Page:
So, what factors influence the adoption of certified firewood in upper-middle income countries? Is it just a matter of product-related factors or are awareness and risk perception also important factors? The aim of this article is to characterize the determinants of the adoption of certified firewood in cities in southern Chile and identify variables associated with its use. With this, we seek to contribute to the understanding of the problem on the policy measures aimed at improving fuel quality in the search for solutions to control air pollution in upper-middle income countries.


Design and participants

This study was conducted with a cross-sectional non-experimental design, applying a survey in the communes of Temuco and Padre Las Casas. The survey was applied in person and individually in households in various sectors of this conurbation. Non-probability sampling by convenience was used, obtaining a total sample of 489 participants. For the purposes of this study, a sub-sample was used, considering participants who fulfilled the following inclusion criteria: (a) uses a wood-burning stove and (b) handles the heating system at home. Thus, the sample contained 355 participants aged between 18 and 89 years (M = 44.5, SD = 18.5). Other socio-demographic characteristics of the sample can be seen in Table 1. A comparison between our sample distribution and the National Socioeconomic Characterization Survey’s (CASEN) can be found in Additional file 1: Table S1.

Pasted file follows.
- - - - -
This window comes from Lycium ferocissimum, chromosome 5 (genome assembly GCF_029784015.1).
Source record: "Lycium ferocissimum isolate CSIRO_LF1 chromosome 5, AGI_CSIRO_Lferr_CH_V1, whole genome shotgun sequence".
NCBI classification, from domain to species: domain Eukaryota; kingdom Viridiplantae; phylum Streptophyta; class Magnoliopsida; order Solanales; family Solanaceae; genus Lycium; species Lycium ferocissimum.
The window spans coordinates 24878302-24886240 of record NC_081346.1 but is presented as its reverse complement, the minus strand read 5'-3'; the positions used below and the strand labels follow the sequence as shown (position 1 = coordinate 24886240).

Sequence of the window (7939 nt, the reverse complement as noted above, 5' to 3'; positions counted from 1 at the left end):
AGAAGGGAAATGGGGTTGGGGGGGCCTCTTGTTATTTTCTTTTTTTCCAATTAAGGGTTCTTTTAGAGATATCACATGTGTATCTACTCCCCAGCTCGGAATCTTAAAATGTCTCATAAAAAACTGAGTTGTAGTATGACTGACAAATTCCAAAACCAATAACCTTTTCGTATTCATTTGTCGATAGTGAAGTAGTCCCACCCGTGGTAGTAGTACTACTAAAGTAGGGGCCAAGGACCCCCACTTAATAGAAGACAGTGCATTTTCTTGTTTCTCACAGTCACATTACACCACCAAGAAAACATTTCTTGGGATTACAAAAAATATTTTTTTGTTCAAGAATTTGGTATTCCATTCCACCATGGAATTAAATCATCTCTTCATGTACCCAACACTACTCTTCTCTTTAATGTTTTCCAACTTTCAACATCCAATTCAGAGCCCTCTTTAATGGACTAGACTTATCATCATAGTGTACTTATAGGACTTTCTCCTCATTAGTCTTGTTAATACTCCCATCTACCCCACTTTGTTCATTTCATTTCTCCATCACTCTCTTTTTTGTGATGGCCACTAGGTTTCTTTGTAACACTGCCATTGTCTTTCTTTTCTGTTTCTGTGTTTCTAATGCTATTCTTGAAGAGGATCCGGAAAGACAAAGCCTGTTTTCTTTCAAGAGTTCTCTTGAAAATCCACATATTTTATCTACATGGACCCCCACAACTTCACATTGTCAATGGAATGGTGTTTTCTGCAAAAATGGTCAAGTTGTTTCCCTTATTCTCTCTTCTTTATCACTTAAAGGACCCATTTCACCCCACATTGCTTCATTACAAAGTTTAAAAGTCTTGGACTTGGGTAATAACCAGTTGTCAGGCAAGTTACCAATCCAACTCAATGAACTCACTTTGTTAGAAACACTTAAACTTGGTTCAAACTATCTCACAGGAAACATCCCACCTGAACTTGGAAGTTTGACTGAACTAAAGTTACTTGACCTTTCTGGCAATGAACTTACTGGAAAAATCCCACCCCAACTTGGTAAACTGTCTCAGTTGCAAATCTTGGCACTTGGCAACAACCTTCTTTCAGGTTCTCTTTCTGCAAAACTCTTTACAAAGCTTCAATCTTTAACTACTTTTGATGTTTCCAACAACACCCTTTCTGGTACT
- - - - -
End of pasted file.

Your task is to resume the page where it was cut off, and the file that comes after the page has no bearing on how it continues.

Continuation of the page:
Table 1 Socio-demographic characteristics of the sample